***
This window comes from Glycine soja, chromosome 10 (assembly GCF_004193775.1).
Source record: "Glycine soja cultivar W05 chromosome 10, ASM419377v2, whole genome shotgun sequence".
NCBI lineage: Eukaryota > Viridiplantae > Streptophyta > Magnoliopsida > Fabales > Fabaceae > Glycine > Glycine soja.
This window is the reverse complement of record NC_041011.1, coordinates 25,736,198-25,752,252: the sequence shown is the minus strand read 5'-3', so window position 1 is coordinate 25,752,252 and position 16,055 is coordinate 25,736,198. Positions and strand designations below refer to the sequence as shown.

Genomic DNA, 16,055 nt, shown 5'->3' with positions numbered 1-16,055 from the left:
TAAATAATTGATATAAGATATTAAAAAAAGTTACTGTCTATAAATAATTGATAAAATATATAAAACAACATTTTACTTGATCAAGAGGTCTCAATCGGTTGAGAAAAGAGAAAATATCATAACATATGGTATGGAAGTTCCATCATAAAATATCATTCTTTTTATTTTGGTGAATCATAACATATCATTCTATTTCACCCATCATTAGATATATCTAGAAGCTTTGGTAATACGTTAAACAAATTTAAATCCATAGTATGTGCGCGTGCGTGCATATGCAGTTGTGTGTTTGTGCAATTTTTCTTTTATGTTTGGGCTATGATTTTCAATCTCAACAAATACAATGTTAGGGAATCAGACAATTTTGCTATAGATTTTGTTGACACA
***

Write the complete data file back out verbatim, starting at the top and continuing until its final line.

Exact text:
This window comes from Glycine soja, chromosome 10 (assembly GCF_004193775.1).
Source record: "Glycine soja cultivar W05 chromosome 10, ASM419377v2, whole genome shotgun sequence".
NCBI lineage: Eukaryota > Viridiplantae > Streptophyta > Magnoliopsida > Fabales > Fabaceae > Glycine > Glycine soja.
This window is the reverse complement of record NC_041011.1, coordinates 25,736,198-25,752,252: the sequence shown is the minus strand read 5'-3', so window position 1 is coordinate 25,752,252 and position 16,055 is coordinate 25,736,198. Positions and strand designations below refer to the sequence as shown.

Genomic DNA, 16,055 nt, shown 5'->3' with positions numbered 1-16,055 from the left:
TAAATAATTGATATAAGATATTAAAAAAAGTTACTGTCTATAAATAATTGATAAAATATATAAAACAACATTTTACTTGATCAAGAGGTCTCAATCGGTTGAGAAAAGAGAAAATATCATAACATATGGTATGGAAGTTCCATCATAAAATATCATTCTTTTTATTTTGGTGAATCATAACATATCATTCTATTTCACCCATCATTAGATATATCTAGAAGCTTTGGTAATACGTTAAACAAATTTAAATCCATAGTATGTGCGCGTGCGTGCATATGCAGTTGTGTGTTTGTGCAATTTTTCTTTTATGTTTGGGCTATGATTTTCAATCTCAACAAATACAATGTTAGGGAATCAGACAATTTTGCTATAGATTTTGTTGACACA